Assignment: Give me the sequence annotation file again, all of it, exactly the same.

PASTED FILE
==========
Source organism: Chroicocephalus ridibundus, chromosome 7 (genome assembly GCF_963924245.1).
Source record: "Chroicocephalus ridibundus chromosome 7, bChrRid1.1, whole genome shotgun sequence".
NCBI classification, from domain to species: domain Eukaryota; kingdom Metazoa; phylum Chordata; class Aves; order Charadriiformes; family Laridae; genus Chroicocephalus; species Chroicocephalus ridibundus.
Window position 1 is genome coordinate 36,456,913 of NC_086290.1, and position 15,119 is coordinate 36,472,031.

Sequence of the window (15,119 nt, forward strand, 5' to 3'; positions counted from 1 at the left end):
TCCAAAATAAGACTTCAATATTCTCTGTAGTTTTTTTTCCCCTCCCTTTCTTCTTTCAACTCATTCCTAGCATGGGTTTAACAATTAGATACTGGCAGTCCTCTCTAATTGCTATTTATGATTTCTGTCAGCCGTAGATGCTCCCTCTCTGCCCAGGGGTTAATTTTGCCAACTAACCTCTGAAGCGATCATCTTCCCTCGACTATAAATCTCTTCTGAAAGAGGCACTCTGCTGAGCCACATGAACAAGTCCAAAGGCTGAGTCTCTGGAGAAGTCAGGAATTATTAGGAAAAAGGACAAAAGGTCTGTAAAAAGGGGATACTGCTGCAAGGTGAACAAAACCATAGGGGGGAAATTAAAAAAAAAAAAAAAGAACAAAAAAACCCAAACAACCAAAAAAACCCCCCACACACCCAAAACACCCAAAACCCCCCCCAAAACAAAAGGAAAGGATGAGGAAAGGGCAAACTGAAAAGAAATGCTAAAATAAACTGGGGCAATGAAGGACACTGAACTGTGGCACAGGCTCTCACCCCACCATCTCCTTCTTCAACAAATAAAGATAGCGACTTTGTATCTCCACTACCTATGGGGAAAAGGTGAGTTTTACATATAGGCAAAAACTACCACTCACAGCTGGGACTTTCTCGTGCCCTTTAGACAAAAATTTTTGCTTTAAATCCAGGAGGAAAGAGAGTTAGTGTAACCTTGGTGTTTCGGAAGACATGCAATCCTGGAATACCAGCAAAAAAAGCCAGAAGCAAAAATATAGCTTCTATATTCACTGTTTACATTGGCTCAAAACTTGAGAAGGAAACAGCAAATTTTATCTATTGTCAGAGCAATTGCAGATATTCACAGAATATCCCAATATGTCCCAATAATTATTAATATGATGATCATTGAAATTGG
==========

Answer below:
Source organism: Chroicocephalus ridibundus, chromosome 7 (genome assembly GCF_963924245.1).
Source record: "Chroicocephalus ridibundus chromosome 7, bChrRid1.1, whole genome shotgun sequence".
NCBI classification, from domain to species: domain Eukaryota; kingdom Metazoa; phylum Chordata; class Aves; order Charadriiformes; family Laridae; genus Chroicocephalus; species Chroicocephalus ridibundus.
Window position 1 is genome coordinate 36,456,913 of NC_086290.1, and position 15,119 is coordinate 36,472,031.

Sequence of the window (15,119 nt, forward strand, 5' to 3'; positions counted from 1 at the left end):
TCCAAAATAAGACTTCAATATTCTCTGTAGTTTTTTTTCCCCTCCCTTTCTTCTTTCAACTCATTCCTAGCATGGGTTTAACAATTAGATACTGGCAGTCCTCTCTAATTGCTATTTATGATTTCTGTCAGCCGTAGATGCTCCCTCTCTGCCCAGGGGTTAATTTTGCCAACTAACCTCTGAAGCGATCATCTTCCCTCGACTATAAATCTCTTCTGAAAGAGGCACTCTGCTGAGCCACATGAACAAGTCCAAAGGCTGAGTCTCTGGAGAAGTCAGGAATTATTAGGAAAAAGGACAAAAGGTCTGTAAAAAGGGGATACTGCTGCAAGGTGAACAAAACCATAGGGGGGAAATTAAAAAAAAAAAAAAAGAACAAAAAAACCCAAACAACCAAAAAAACCCCCCACACACCCAAAACACCCAAAACCCCCCCCAAAACAAAAGGAAAGGATGAGGAAAGGGCAAACTGAAAAGAAATGCTAAAATAAACTGGGGCAATGAAGGACACTGAACTGTGGCACAGGCTCTCACCCCACCATCTCCTTCTTCAACAAATAAAGATAGCGACTTTGTATCTCCACTACCTATGGGGAAAAGGTGAGTTTTACATATAGGCAAAAACTACCACTCACAGCTGGGACTTTCTCGTGCCCTTTAGACAAAAATTTTTGCTTTAAATCCAGGAGGAAAGAGAGTTAGTGTAACCTTGGTGTTTCGGAAGACATGCAATCCTGGAATACCAGCAAAAAAAGCCAGAAGCAAAAATATAGCTTCTATATTCACTGTTTACATTGGCTCAAAACTTGAGAAGGAAACAGCAAATTTTATCTATTGTCAGAGCAATTGCAGATATTCACAGAATATCCCAATATGTCCCAATAATTATTAATATGATGATCATTGAAATTGG